Tips for Finding Child CareSelecting a child care program for your child can seem like a difficult process. The following will hopefully help you as the consumer to find, select and secure child care that is best for your child and your family’s needs.
PLAN AHEAD: Choosing care in a short amount of time may not allow for you to fully research child care options. Child care, especially child care centers and higher star rated family child care homes tend to have long waiting list. If you know your work schedule or date you expect to need care ahead of time, don’t wait to call for a referral.
YOUR CHILD’S AGE: Finding care for an infant and/or toddler if often a lengthier process than finding care for a preschooler or school-age child. Infant and toddler classrooms have smaller teacher to child ratios than do preschool or school-age classrooms. The amount of infants or toddlers a program can enroll is limited compared to older children. Young children require more care-giving and personalized attention, therefore finding care for an infant or toddler that will truly help your child’s brain grow is very important. School-age children need an environment that encourages independence and time to complete homework. A parent should find themselves looking for different qualities in a child care program based on the child’s age.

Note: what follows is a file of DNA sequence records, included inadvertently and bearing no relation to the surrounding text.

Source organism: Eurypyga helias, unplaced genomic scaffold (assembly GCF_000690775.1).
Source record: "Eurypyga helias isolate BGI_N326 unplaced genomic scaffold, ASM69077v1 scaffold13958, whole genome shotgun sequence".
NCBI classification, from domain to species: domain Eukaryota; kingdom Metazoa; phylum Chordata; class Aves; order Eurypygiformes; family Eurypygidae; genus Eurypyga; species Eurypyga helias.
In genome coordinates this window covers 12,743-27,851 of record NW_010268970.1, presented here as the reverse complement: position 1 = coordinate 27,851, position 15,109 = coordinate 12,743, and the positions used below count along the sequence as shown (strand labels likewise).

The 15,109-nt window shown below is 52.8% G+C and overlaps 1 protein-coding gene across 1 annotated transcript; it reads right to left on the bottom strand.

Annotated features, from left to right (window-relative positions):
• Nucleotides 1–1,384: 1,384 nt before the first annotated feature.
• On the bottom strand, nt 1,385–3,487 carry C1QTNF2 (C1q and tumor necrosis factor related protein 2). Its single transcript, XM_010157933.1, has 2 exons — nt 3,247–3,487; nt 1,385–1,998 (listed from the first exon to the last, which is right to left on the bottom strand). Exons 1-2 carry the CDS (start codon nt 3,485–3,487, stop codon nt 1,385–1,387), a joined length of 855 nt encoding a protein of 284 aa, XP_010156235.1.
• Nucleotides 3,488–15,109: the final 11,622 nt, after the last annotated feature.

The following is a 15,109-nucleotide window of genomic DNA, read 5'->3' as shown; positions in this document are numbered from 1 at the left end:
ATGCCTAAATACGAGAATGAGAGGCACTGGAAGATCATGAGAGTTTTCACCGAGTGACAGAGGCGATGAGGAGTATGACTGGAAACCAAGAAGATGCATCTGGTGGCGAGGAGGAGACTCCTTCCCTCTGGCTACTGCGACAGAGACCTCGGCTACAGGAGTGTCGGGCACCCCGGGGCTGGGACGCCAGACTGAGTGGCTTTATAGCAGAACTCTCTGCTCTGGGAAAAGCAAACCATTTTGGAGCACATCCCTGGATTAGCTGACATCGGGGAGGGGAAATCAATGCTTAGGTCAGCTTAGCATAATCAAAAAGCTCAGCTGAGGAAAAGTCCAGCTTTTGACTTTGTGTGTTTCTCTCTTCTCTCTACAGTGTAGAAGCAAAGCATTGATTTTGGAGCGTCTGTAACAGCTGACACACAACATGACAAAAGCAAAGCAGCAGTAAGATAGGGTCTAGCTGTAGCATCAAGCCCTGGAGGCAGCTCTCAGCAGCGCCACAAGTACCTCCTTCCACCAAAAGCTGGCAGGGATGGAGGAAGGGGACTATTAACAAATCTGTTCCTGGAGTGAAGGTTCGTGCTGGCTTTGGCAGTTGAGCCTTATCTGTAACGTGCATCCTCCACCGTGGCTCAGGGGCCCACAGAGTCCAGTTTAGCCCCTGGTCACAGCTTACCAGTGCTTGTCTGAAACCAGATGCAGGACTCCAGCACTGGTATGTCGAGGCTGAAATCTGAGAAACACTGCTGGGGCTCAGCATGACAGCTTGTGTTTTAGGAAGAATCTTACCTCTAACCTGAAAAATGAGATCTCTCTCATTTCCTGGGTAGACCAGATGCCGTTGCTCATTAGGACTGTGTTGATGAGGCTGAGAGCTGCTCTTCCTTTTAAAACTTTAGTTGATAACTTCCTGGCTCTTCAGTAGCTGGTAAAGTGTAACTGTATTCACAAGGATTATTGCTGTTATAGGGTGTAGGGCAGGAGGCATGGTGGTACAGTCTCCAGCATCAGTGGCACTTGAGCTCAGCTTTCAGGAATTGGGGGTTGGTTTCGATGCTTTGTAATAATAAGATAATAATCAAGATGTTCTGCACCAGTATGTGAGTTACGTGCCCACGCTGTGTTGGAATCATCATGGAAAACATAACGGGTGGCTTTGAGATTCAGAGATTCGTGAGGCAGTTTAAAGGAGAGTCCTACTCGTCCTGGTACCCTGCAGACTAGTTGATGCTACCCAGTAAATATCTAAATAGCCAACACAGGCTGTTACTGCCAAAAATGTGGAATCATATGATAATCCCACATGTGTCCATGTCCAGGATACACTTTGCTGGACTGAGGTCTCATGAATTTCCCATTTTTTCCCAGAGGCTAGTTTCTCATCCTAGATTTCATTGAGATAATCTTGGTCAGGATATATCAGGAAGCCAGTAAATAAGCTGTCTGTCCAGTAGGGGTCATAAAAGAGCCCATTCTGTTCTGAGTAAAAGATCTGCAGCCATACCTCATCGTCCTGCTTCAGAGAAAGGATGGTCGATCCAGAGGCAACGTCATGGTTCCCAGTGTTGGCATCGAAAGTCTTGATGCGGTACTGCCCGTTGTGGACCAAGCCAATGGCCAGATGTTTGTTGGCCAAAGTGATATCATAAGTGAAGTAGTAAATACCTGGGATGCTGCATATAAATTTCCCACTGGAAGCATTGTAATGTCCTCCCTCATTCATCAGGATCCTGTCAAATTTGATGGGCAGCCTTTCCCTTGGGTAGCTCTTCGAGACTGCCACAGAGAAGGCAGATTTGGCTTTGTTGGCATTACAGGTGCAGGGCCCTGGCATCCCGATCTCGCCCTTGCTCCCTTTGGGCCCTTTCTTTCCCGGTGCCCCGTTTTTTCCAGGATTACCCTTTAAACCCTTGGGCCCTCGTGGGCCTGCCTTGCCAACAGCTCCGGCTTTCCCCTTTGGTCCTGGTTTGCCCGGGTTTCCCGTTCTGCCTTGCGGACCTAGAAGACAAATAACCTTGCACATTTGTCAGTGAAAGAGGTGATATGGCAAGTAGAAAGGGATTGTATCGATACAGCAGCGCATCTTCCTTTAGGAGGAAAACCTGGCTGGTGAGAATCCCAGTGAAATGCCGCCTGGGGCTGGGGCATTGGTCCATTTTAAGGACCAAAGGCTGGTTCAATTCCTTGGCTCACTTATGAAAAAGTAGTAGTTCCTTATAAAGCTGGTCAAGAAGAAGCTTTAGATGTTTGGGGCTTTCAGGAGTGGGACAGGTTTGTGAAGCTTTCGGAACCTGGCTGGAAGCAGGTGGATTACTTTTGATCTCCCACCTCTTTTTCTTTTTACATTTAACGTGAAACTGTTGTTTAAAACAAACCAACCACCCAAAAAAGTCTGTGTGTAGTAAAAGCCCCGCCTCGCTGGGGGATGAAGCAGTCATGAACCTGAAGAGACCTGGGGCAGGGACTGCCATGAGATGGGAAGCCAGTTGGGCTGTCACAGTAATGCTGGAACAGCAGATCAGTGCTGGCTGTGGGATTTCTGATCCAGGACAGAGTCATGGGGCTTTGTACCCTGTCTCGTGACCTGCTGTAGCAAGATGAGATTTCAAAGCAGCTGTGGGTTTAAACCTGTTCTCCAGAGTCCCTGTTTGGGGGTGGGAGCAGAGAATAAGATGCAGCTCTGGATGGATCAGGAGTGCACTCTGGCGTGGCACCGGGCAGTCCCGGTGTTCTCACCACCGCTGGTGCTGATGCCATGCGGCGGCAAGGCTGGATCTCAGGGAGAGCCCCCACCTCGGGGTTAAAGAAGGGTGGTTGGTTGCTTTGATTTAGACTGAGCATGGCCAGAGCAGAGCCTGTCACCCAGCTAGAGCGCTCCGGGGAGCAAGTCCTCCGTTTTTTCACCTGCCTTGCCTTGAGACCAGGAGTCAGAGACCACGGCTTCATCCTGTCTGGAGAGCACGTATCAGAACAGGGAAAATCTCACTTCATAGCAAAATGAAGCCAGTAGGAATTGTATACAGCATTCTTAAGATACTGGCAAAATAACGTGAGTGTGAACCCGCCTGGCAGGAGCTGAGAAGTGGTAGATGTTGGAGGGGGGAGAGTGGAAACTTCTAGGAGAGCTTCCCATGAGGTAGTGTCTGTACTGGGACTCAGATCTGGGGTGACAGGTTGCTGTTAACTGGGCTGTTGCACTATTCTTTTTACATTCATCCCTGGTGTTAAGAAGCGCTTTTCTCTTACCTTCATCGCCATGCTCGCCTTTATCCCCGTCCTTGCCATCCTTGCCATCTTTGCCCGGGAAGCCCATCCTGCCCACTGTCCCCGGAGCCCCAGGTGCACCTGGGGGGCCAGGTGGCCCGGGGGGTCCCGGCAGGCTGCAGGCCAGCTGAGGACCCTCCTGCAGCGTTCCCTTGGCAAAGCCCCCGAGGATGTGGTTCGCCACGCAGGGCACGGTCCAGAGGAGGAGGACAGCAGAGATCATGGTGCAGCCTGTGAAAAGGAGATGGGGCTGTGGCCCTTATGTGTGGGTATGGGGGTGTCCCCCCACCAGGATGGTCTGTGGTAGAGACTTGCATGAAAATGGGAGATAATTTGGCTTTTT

YOUR CHILD’S TEMPERAMENT: Where will your child feel more confident? Children who are spirited and outgoing often thrive in an environment with more children and stimulation. Children who are shy and tend to withdraw may thrive better in an environment that has limited children and is quiet. Too much excitement and noise may create nervousness within a shy child. Also consider what your child needs to learn and grow. Different programs offer different ways of teaching and correcting. Make sure to ask the provider how they would handle a certain behavior or need your child exhibits.
THE PROVIDER: Observe each child care setting you see listed on your referral. If one provider sparks an interest with you, take time to interview the provider. Is the provider friendly? Does the provider mind you asking questions or do they seem to be hiding something? Close your eyes. Do you hear nice tones and conversation or is the provider loud and use mostly negative phrases like “Don’t touch that”, “No you cannot play with that toy” “Leave Emmanuel alone!” Do you see providers on the floor playing with the children or reading books with the children? Does the provider respond quickly to the children’s needs? Do the children seem happy interacting with the provider? Does the provider have a system for communicating information regarding your child? What is the provider’s education level? What is the provider’s experience? What types of training does your provider participate in?
THE PROGRAM: Much like the provider, the program (meaning schedule, philosophy and materials) must meet your child’s needs as well. If you choose a center, make sure to visit each classroom your child will move through to ensure each classroom will offer your child a variety of choices. Consider program standards such as the current Star Rating of the center or home. Ask the provider about their star rating and why they are rated that way. Consider other program standards like: is family involvement encouraged, does the program rotate toys to keep up with children’s changing interest, is there plenty of free time, is there enough room for all the children in the classroom, are the toys clean, do you see children fighting because there are not enough toys?
For more information and checklists to take with you before choosing a provider, click here.